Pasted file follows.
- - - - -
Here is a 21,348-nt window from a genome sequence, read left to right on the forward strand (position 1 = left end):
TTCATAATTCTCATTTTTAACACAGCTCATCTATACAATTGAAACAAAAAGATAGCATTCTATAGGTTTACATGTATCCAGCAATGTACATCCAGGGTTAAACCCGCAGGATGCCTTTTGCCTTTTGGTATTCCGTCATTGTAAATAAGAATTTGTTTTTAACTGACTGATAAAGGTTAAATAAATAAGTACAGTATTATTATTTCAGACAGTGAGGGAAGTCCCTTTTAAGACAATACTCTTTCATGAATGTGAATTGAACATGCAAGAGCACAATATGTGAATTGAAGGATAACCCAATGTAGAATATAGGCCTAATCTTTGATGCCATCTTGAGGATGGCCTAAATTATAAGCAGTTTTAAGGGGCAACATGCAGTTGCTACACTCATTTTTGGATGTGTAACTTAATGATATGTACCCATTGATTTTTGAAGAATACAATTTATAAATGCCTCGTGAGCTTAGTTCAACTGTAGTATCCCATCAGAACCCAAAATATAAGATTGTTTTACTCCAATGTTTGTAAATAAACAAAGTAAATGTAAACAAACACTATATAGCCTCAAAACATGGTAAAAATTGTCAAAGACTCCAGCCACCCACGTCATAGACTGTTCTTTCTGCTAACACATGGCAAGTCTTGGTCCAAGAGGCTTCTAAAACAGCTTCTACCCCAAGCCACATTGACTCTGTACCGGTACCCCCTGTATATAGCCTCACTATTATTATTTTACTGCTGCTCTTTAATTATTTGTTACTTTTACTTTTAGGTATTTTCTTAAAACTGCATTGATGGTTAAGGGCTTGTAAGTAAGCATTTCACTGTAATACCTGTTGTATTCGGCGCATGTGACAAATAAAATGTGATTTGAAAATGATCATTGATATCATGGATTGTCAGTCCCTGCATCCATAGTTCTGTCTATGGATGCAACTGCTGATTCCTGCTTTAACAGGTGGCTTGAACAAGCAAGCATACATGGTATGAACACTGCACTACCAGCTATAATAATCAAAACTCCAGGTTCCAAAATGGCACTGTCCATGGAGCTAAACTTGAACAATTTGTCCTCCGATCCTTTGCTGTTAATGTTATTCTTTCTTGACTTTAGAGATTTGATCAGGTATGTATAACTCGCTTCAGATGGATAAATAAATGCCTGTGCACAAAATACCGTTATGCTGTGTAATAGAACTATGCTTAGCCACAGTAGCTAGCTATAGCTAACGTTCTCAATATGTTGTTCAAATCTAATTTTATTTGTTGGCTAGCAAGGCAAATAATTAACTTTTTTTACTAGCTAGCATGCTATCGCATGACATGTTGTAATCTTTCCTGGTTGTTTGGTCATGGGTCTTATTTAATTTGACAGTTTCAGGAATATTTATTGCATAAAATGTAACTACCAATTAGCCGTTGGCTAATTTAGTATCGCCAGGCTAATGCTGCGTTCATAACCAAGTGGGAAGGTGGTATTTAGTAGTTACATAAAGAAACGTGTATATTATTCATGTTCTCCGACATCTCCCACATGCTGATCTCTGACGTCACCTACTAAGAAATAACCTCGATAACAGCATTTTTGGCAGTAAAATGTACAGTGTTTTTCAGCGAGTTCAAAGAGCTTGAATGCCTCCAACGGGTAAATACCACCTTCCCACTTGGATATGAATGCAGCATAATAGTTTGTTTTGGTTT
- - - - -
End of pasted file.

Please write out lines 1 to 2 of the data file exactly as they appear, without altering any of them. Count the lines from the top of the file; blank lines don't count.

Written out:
Here is a 21,348-nt window from a genome sequence, read left to right on the forward strand (position 1 = left end):
TTCATAATTCTCATTTTTAACACAGCTCATCTATACAATTGAAACAAAAAGATAGCATTCTATAGGTTTACATGTATCCAGCAATGTACATCCAGGGTTAAACCCGCAGGATGCCTTTTGCCTTTTGGTATTCCGTCATTGTAAATAAGAATTTGTTTTTAACTGACTGATAAAGGTTAAATAAATAAGTACAGTATTATTATTTCAGACAGTGAGGGAAGTCCCTTTTAAGACAATACTCTTTCATGAATGTGAATTGAACATGCAAGAGCACAATATGTGAATTGAAGGATAACCCAATGTAGAATATAGGCCTAATCTTTGATGCCATCTTGAGGATGGCCTAAATTATAAGCAGTTTTAAGGGGCAACATGCAGTTGCTACACTCATTTTTGGATGTGTAACTTAATGATATGTACCCATTGATTTTTGAAGAATACAATTTATAAATGCCTCGTGAGCTTAGTTCAACTGTAGTATCCCATCAGAACCCAAAATATAAGATTGTTTTACTCCAATGTTTGTAAATAAACAAAGTAAATGTAAACAAACACTATATAGCCTCAAAACATGGTAAAAATTGTCAAAGACTCCAGCCACCCACGTCATAGACTGTTCTTTCTGCTAACACATGGCAAGTCTTGGTCCAAGAGGCTTCTAAAACAGCTTCTACCCCAAGCCACATTGACTCTGTACCGGTACCCCCTGTATATAGCCTCACTATTATTATTTTACTGCTGCTCTTTAATTATTTGTTACTTTTACTTTTAGGTATTTTCTTAAAACTGCATTGATGGTTAAGGGCTTGTAAGTAAGCATTTCACTGTAATACCTGTTGTATTCGGCGCATGTGACAAATAAAATGTGATTTGAAAATGATCATTGATATCATGGATTGTCAGTCCCTGCATCCATAGTTCTGTCTATGGATGCAACTGCTGATTCCTGCTTTAACAGGTGGCTTGAACAAGCAAGCATACATGGTATGAACACTGCACTACCAGCTATAATAATCAAAACTCCAGGTTCCAAAATGGCACTGTCCATGGAGCTAAACTTGAACAATTTGTCCTCCGATCCTTTGCTGTTAATGTTATTCTTTCTTGACTTTAGAGATTTGATCAGGTATGTATAACTCGCTTCAGATGGATAAATAAATGCCTGTGCACAAAATACCGTTATGCTGTGTAATAGAACTATGCTTAGCCACAGTAGCTAGCTATAGCTAACGTTCTCAATATGTTGTTCAAATCTAATTTTATTTGTTGGCTAGCAAGGCAAATAATTAACTTTTTTTACTAGCTAGCATGCTATCGCATGACATGTTGTAATCTTTCCTGGTTGTTTGGTCATGGGTCTTATTTAATTTGACAGTTTCAGGAATATTTATTGCATAAAATGTAACTACCAATTAGCCGTTGGCTAATTTAGTATCGCCAGGCTAATGCTGCGTTCATAACCAAGTGGGAAGGTGGTATTTAGTAGTTACATAAAGAAACGTGTATATTATTCATGTTCTCCGACATCTCCCACATGCTGATCTCTGACGTCACCTACTAAGAAATAACCTCGATAACAGCATTTTTGGCAGTAAAATGTACAGTGTTTTTCAGCGAGTTCAAAGAGCTTGAATGCCTCCAACGGGTAAATACCACCTTCCCACTTGGATATGAATGCAGCATAATAGTTTGTTTTGGTTT